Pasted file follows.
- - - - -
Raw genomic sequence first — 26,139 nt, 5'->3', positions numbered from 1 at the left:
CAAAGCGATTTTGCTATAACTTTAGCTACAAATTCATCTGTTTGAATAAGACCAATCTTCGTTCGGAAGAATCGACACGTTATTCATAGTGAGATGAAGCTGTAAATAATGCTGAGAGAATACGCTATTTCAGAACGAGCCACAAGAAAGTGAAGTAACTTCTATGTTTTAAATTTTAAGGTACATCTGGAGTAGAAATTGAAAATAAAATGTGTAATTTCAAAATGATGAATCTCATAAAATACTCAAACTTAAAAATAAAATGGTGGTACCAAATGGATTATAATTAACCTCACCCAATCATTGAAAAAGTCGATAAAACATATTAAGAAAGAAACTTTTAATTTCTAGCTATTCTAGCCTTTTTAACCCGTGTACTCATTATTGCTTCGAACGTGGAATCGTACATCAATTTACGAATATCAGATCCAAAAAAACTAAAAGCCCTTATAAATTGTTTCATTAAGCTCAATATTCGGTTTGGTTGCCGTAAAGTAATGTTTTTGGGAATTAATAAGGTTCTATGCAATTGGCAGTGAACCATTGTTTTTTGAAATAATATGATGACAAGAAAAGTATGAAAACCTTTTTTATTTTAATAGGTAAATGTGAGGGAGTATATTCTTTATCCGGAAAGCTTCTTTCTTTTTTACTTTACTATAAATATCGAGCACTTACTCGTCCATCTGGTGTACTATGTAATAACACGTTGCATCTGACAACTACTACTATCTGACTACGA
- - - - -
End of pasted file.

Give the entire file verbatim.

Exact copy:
Raw genomic sequence first — 26,139 nt, 5'->3', positions numbered from 1 at the left:
CAAAGCGATTTTGCTATAACTTTAGCTACAAATTCATCTGTTTGAATAAGACCAATCTTCGTTCGGAAGAATCGACACGTTATTCATAGTGAGATGAAGCTGTAAATAATGCTGAGAGAATACGCTATTTCAGAACGAGCCACAAGAAAGTGAAGTAACTTCTATGTTTTAAATTTTAAGGTACATCTGGAGTAGAAATTGAAAATAAAATGTGTAATTTCAAAATGATGAATCTCATAAAATACTCAAACTTAAAAATAAAATGGTGGTACCAAATGGATTATAATTAACCTCACCCAATCATTGAAAAAGTCGATAAAACATATTAAGAAAGAAACTTTTAATTTCTAGCTATTCTAGCCTTTTTAACCCGTGTACTCATTATTGCTTCGAACGTGGAATCGTACATCAATTTACGAATATCAGATCCAAAAAAACTAAAAGCCCTTATAAATTGTTTCATTAAGCTCAATATTCGGTTTGGTTGCCGTAAAGTAATGTTTTTGGGAATTAATAAGGTTCTATGCAATTGGCAGTGAACCATTGTTTTTTGAAATAATATGATGACAAGAAAAGTATGAAAACCTTTTTTATTTTAATAGGTAAATGTGAGGGAGTATATTCTTTATCCGGAAAGCTTCTTTCTTTTTTACTTTACTATAAATATCGAGCACTTACTCGTCCATCTGGTGTACTATGTAATAACACGTTGCATCTGACAACTACTACTATCTGACTACGA